Channel bonding drivers are the simplest and most powerful approach to constructing a HA network. Every ATCA node has at least two network interfaces because it is connected to two hub blades. While these interfaces can logically be handled as independent interfaces, it makes more sense to treat them as one. The abstraction is provided by channel bonding drivers. Higher-level software utilizes a single virtual network interface, while the channel bonding driver manages the difficult task of deciding which physical network interface to use.

Various decision methods are used by channel bonding drivers to determine which port to use at what moment. The majority of these algorithms prioritize bandwidth over availability. However, because the active-standby algorithm was created expressly for HA, it is the optimal algorithm to utilize in ATCA networks.

The essential strength of a channel bonding driver is in its decision algorithm for determining if a port is useable, not in its choice strategy for choosing ports. Only two algorithms are commonly used to determine whether a port is usable:

  • The first merely verifies the network interface’s link state. Because it simply checks the port’s immediate physical link, this technique has limited utility.
  • The second one monitors an IP’s availability. Because a whole path (including linkages and elements between the port and the element being watched) can be monitored, this can be a very powerful approach to monitoring a port. The channel bonding driver will fail over to the other network interface if any of the links between the elements fail. An ATCA node can monitor and respond to faults both inside and outside the ATCA shelf in this fashion.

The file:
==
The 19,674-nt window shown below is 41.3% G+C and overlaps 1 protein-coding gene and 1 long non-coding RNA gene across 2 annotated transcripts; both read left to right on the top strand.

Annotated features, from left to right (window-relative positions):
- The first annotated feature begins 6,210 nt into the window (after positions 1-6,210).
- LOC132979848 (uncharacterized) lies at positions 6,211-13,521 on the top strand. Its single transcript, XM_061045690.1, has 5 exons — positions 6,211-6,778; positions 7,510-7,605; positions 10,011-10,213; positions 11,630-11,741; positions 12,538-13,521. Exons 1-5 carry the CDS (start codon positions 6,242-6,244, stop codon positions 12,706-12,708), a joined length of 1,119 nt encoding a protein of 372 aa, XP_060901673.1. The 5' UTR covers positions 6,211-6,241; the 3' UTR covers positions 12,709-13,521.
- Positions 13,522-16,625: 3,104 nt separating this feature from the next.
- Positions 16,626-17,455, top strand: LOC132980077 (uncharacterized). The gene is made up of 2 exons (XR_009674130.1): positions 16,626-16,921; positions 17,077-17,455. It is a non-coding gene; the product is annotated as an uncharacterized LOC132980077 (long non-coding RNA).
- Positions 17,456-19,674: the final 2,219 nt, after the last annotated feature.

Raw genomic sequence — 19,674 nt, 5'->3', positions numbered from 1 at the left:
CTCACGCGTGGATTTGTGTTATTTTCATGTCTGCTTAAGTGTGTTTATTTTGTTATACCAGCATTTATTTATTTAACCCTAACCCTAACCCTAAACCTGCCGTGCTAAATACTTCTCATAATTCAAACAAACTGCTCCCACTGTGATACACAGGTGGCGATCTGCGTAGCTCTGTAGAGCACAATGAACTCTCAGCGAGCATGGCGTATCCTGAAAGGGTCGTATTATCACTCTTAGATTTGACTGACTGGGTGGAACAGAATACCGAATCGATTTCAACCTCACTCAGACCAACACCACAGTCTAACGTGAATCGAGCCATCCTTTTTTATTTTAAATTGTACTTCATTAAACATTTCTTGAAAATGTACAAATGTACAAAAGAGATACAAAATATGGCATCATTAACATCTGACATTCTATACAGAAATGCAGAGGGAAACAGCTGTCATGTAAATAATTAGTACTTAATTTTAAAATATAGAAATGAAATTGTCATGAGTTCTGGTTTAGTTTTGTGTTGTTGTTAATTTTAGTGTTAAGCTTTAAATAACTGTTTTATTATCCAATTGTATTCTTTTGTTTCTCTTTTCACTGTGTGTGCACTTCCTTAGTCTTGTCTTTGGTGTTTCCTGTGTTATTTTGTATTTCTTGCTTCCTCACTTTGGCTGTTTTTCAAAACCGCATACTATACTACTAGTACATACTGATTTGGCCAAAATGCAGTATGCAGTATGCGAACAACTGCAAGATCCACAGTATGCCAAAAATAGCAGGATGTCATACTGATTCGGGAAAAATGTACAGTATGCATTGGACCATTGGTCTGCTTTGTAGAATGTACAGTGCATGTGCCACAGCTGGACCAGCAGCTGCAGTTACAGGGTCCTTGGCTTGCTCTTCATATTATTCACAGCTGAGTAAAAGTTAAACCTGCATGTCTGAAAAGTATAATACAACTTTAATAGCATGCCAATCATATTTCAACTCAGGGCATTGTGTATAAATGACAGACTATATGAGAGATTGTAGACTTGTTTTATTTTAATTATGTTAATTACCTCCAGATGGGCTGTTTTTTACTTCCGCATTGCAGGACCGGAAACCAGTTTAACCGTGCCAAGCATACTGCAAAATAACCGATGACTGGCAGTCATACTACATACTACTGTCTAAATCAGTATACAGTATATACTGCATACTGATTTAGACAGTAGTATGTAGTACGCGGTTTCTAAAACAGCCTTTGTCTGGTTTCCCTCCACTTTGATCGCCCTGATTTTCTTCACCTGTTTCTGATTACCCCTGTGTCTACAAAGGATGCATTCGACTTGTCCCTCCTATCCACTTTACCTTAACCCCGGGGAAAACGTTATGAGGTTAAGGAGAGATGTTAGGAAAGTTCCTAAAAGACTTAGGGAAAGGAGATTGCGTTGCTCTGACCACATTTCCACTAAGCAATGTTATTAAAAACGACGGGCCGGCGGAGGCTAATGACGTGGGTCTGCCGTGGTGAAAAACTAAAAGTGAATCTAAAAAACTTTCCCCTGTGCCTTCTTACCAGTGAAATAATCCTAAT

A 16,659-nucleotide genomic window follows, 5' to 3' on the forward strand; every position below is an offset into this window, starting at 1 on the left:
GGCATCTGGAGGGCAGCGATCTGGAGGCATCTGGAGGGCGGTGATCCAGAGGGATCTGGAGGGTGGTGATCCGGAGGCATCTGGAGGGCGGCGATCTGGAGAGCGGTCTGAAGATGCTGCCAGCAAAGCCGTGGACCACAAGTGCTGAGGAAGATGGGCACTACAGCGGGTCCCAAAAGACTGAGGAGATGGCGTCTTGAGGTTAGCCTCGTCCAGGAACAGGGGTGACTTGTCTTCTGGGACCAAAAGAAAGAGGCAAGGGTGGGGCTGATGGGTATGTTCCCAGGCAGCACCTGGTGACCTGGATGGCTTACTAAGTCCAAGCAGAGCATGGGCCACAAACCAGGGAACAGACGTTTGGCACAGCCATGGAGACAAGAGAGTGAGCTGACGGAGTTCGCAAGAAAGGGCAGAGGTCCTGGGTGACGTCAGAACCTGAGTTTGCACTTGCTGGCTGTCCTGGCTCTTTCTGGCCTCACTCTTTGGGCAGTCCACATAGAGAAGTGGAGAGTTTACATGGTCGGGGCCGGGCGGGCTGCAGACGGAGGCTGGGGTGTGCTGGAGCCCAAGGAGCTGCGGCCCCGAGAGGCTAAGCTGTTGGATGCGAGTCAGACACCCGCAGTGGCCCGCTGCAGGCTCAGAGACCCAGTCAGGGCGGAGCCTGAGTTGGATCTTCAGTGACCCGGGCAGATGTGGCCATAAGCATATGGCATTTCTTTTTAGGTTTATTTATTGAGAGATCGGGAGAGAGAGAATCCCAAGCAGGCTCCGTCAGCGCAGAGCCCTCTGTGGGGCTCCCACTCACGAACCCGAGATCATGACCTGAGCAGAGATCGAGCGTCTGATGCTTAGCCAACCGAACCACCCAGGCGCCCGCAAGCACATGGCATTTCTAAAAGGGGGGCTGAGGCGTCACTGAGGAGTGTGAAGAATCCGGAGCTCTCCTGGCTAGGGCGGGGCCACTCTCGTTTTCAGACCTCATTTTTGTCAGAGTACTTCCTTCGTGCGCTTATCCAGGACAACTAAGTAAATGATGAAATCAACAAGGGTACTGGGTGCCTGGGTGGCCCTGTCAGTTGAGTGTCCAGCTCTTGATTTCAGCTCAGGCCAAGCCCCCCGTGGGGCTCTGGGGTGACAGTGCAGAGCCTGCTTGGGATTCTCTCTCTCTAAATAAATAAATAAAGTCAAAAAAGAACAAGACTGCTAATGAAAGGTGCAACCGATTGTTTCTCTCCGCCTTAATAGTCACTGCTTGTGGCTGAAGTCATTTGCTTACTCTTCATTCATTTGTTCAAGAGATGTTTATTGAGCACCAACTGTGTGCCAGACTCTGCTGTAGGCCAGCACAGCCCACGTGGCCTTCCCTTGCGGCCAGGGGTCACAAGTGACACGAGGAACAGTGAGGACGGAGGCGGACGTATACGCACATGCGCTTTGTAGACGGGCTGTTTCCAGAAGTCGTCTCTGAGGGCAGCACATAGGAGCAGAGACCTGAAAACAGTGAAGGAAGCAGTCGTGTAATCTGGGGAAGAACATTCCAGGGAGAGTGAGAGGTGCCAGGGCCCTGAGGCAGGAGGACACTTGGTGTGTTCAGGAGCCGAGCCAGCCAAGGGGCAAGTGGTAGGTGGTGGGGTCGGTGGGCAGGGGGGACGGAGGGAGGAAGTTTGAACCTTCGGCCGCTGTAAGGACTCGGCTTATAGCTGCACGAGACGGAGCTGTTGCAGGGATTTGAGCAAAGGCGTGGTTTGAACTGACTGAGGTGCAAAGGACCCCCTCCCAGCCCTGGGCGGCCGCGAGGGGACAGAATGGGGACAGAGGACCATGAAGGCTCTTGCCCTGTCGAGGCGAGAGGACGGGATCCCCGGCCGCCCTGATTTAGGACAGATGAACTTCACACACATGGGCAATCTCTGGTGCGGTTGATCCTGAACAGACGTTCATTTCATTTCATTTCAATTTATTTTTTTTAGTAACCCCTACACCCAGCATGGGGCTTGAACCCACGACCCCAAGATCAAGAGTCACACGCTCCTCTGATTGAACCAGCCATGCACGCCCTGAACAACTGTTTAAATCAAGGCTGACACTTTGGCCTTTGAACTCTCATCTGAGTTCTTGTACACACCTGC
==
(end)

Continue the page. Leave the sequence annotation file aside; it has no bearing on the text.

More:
One of the best things about channel bonding drivers is that they’re topology, layer, and protocol agnostic (decision algorithms are not topology independent, but the overall channel bonding driver is). They perform well in both complicated and simple networks, as well as Layer 2 switched and Layer 3 routed networks.

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Fault Tolerant Network Layer 2 Methods

Layer 2 switching is widely utilized for Fault Tolerant Network due to its simplicity. The simplicity of switching makes it quick and economical, but it restricts network architecture.

Without any extra protocols, a Layer 2 network must adhere to a tight tree structure. There are no loops allowed in the network. This restriction runs counter to the core HA notion of redundancy. VLAN and MSTP protocols on top of a Layer 2 switched network, on the other hand, overcome this barrier and allow loops.

VLANs can be used to divide a switched network into smaller networks.

Configure switches to allow only VLAN-tagged traffic to pass through specific ports. As traffic flows through/to switches and nodes, it receives tags (switches and nodes can remove tags as needed).